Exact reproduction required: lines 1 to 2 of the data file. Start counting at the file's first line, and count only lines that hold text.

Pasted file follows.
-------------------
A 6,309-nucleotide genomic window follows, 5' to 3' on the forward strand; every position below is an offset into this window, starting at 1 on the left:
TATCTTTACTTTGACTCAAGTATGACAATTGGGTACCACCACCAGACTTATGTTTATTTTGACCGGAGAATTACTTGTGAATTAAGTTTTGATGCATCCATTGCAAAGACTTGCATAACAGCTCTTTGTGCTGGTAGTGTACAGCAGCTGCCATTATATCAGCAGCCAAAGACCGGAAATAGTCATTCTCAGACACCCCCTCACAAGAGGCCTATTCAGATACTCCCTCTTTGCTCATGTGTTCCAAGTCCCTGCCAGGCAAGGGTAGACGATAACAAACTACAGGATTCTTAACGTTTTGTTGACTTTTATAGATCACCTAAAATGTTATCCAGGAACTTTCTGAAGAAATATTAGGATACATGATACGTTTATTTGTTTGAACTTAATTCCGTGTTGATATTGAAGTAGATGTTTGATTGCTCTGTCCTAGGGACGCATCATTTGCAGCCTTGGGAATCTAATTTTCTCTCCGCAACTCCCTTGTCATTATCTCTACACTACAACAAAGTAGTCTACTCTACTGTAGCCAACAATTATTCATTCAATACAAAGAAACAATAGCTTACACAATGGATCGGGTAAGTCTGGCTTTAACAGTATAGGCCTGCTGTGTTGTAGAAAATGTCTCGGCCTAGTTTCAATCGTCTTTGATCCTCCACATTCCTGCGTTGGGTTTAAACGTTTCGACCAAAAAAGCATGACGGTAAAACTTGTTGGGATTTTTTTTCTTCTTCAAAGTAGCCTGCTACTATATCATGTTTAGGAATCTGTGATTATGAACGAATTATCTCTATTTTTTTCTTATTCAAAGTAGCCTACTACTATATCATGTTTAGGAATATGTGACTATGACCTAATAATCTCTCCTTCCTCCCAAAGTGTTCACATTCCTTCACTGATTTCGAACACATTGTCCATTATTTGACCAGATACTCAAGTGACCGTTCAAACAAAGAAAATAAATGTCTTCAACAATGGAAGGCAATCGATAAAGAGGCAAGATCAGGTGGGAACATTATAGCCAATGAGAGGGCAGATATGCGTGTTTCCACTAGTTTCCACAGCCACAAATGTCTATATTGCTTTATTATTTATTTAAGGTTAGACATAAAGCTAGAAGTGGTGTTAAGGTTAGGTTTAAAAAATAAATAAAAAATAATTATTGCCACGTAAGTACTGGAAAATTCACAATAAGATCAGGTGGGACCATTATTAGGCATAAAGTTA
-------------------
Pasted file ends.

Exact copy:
A 6,309-nucleotide genomic window follows, 5' to 3' on the forward strand; every position below is an offset into this window, starting at 1 on the left:
TATCTTTACTTTGACTCAAGTATGACAATTGGGTACCACCACCAGACTTATGTTTATTTTGACCGGAGAATTACTTGTGAATTAAGTTTTGATGCATCCATTGCAAAGACTTGCATAACAGCTCTTTGTGCTGGTAGTGTACAGCAGCTGCCATTATATCAGCAGCCAAAGACCGGAAATAGTCATTCTCAGACACCCCCTCACAAGAGGCCTATTCAGATACTCCCTCTTTGCTCATGTGTTCCAAGTCCCTGCCAGGCAAGGGTAGACGATAACAAACTACAGGATTCTTAACGTTTTGTTGACTTTTATAGATCACCTAAAATGTTATCCAGGAACTTTCTGAAGAAATATTAGGATACATGATACGTTTATTTGTTTGAACTTAATTCCGTGTTGATATTGAAGTAGATGTTTGATTGCTCTGTCCTAGGGACGCATCATTTGCAGCCTTGGGAATCTAATTTTCTCTCCGCAACTCCCTTGTCATTATCTCTACACTACAACAAAGTAGTCTACTCTACTGTAGCCAACAATTATTCATTCAATACAAAGAAACAATAGCTTACACAATGGATCGGGTAAGTCTGGCTTTAACAGTATAGGCCTGCTGTGTTGTAGAAAATGTCTCGGCCTAGTTTCAATCGTCTTTGATCCTCCACATTCCTGCGTTGGGTTTAAACGTTTCGACCAAAAAAGCATGACGGTAAAACTTGTTGGGATTTTTTTTCTTCTTCAAAGTAGCCTGCTACTATATCATGTTTAGGAATCTGTGATTATGAACGAATTATCTCTATTTTTTTCTTATTCAAAGTAGCCTACTACTATATCATGTTTAGGAATATGTGACTATGACCTAATAATCTCTCCTTCCTCCCAAAGTGTTCACATTCCTTCACTGATTTCGAACACATTGTCCATTATTTGACCAGATACTCAAGTGACCGTTCAAACAAAGAAAATAAATGTCTTCAACAATGGAAGGCAATCGATAAAGAGGCAAGATCAGGTGGGAACATTATAGCCAATGAGAGGGCAGATATGCGTGTTTCCACTAGTTTCCACAGCCACAAATGTCTATATTGCTTTATTATTTATTTAAGGTTAGACATAAAGCTAGAAGTGGTGTTAAGGTTAGGTTTAAAAAATAAATAAAAAATAATTATTGCCACGTAAGTACTGGAAAATTCACAATAAGATCAGGTGGGACCATTATTAGGCATAAAGTTA